The US dollar has been the main course on the financial plate of the world since the end of World War II. In the now famous Bretton Woods Conference held in New Hampshire during July 1944, 730 delegates representing 44 Allied nations met to discuss the creation of a world monetary system to assist in rebuilding and supporting the international economic system left ravaged and in ruins by the war.
The Bretton Woods System, as it was called, was aimed at restoring global economic security and was comprised of rules, institutions and procedures to regulate and control a global monetary system. The primary institutions created to serve as the watchdogs were the IMF (International Money Fund) and the IBRD (International Bank for Reconstruction and Development), known today as the World Bank Group.
In its simplest form, Bretton Woods brought about the creation of monetary policy by each member nation, effectively connecting its currency to the US dollar, most notably at the time, still backed by gold. No other world currency was backed by gold, making the US dollar “as good as gold”.
The key ingredient of the Bretton Woods System was the creation of fixed exchange rates, that would serve to maintain exchange rates in a parity within plus or minus 1% by buying or selling foreign money.
To strengthen faith in the dollar, the United States overtly linked the dollar to gold, assigning it an initial value of $35 per ounce of gold. Consequently, the US dollar effectively became the de facto Global Reserve Currency. And, like the Gold Standard that supported it, every participating country at Bretton Woods agreed that the US dollar would become the standard currency by which all others would be assessed and valued. The stability and strength of the dollar offered minimal risk and a comforting security blanket.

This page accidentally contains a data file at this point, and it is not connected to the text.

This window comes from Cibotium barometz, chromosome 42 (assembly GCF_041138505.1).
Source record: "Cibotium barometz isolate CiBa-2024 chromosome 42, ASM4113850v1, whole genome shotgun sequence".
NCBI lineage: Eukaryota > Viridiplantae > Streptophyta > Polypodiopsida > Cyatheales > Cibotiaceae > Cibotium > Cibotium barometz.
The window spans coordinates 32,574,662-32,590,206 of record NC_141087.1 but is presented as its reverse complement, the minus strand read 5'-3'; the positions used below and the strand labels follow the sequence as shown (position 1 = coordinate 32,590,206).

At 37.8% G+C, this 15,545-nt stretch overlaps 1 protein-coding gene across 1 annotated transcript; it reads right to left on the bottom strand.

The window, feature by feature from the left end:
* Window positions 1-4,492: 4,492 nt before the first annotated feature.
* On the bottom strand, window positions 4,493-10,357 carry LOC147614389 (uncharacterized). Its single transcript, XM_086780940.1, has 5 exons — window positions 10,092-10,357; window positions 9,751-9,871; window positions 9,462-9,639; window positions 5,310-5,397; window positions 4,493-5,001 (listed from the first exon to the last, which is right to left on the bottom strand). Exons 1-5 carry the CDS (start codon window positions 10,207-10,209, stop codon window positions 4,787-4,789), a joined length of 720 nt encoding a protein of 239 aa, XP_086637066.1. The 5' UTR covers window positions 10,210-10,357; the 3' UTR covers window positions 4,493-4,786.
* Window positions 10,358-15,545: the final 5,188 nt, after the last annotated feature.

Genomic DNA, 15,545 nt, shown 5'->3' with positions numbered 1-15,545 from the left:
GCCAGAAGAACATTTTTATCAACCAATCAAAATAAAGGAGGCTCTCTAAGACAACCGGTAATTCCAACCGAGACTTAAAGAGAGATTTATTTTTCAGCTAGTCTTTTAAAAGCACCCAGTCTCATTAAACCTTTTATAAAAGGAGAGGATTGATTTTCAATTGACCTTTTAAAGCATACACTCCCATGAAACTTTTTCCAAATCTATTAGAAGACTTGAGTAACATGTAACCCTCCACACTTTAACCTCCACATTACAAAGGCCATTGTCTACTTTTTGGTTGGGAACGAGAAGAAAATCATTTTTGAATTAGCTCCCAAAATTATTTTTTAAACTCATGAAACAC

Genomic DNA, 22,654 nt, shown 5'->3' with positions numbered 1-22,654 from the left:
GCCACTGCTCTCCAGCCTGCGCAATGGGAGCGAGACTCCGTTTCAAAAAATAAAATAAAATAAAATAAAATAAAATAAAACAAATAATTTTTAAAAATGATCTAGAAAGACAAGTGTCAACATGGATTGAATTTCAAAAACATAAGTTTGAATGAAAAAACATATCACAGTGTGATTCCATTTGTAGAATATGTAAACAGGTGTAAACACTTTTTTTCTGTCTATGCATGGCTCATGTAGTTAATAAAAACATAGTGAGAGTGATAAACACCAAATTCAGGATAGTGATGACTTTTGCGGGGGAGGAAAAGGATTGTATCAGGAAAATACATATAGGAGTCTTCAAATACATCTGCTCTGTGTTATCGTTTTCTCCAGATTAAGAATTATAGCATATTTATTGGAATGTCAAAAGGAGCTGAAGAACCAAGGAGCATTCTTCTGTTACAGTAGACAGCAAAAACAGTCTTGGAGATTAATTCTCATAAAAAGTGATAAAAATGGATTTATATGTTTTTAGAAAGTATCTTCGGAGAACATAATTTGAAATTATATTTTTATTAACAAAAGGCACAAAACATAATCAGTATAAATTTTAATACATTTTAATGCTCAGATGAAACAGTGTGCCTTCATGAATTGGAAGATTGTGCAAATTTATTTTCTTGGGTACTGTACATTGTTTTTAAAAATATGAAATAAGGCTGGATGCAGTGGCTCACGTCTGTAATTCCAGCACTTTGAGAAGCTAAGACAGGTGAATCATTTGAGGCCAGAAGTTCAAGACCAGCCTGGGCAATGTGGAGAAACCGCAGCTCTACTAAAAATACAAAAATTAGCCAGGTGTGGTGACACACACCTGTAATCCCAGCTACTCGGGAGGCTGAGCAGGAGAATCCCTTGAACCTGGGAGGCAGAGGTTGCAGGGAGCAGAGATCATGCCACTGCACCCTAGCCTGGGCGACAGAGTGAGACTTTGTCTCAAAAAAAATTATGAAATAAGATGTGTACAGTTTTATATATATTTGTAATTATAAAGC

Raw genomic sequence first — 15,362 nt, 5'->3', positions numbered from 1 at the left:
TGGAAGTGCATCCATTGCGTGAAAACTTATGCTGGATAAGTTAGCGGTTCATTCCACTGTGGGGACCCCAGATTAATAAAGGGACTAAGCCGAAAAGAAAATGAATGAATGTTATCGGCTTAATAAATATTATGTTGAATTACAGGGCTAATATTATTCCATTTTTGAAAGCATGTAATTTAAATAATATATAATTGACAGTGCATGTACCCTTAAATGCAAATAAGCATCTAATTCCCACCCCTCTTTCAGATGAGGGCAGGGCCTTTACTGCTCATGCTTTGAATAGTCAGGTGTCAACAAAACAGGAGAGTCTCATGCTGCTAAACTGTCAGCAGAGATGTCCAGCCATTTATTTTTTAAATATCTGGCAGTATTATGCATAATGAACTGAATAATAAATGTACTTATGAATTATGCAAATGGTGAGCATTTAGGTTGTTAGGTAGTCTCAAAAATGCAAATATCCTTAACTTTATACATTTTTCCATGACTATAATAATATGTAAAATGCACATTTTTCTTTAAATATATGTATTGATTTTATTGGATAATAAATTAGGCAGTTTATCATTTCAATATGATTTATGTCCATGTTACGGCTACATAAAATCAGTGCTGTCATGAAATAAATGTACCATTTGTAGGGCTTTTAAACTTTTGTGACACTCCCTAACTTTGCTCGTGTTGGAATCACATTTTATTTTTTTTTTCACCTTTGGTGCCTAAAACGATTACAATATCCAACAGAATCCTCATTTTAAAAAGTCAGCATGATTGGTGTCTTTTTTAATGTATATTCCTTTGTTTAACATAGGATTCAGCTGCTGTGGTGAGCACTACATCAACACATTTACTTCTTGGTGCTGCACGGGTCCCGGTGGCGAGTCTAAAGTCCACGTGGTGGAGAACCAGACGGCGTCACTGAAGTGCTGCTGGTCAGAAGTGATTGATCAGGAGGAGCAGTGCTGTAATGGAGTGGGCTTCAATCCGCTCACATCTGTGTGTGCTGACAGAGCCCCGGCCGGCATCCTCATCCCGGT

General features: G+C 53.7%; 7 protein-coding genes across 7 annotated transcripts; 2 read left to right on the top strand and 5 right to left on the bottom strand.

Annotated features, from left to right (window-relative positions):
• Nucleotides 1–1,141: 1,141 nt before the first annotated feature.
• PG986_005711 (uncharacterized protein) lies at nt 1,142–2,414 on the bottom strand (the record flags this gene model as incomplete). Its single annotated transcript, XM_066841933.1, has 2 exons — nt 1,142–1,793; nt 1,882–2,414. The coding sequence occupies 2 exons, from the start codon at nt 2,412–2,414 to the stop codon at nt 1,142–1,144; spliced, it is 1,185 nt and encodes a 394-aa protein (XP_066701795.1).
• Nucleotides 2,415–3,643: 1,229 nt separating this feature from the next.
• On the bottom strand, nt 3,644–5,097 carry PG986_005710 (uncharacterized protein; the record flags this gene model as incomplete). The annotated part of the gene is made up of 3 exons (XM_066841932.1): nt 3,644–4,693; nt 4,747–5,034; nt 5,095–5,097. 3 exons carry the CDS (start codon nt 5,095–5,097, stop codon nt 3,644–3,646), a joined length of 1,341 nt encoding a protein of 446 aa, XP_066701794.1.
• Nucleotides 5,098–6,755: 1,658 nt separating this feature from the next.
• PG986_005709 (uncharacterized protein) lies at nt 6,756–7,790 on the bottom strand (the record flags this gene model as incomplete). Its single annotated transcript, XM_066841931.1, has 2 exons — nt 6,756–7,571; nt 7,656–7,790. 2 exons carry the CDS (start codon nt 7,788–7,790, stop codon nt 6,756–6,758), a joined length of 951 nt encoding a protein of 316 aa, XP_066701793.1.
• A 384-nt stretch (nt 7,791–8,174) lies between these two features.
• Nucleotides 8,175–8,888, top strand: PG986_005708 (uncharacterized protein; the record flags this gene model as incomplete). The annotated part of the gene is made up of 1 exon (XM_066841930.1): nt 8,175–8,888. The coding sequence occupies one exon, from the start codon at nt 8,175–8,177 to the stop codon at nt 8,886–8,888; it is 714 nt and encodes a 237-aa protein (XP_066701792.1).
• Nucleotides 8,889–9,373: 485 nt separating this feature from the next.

Considerations for the US Dollar as Global Reserve Currency
One of the most important features of the US dollar becoming the global reserve currency was the exclusive ability of the United States to print more currency; as long as it possessed enough physical gold as an asset to secure it.
At the time, the US dollar represented authentic value as a result of its relationship with gold. All that changed, however, in 1971, when the United States began running trade deficits as a result of overcompensating for prior trade surpluses and excessive military spending. This caused inflation, devaluation of the dollar and escalating federal borrowing that began to define a powerful nation building an increasingly uncontrollable and insurmountable debt.
Notably referred to as ‘Nixon Shock’, President Richard Nixon made a unilateral decision in August 1971 to decouple the US dollar from the Gold Standard, effectively, causing the value of the dollar to be determined by intangible factors, the free market and foreign investment.
Since that point in United States Economic history, the US dollar’s value has continued on a downhill path, forcing increased borrowing and the resulting indebtedness to foreign countries. The United States largest creditor is China. The current national budget deficit is in excess of $14 trillion, i.e., 14,000,000,000,000 or more aptly 14 times 10 raised to the 12th power.
As the strength of the US dollar continues to deteriorate, the cost of borrowing money to pay debts will increase. Additionally, the inability of the US Federal Government to control, much less reduce spending, creates the conditions that support an increasing probability for economic collapse in the near future.
The largest economic risk for the United States moving forward will materialize if or when another currency supplants or replaces the US dollar as the Global Reserve Currency. Until then, the US simply continues to print more and more money, further devaluing the currency and weakening the economy.
The most likely competitor to challenge the US dollar as global reserve currency is the Chinese Yuan, also referred to as the RMB (renminbi).
Watch a brief tutorial about the US dollar as Global Reserve Currency:
Return to HULIQ to read:
• The US Dollar in Decline: Part I – A Brief History Lesson
• The US Dollar in Decline: Part II – The Gold Standard
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You can reach Michael Cerkas via email at firstname.lastname@example.org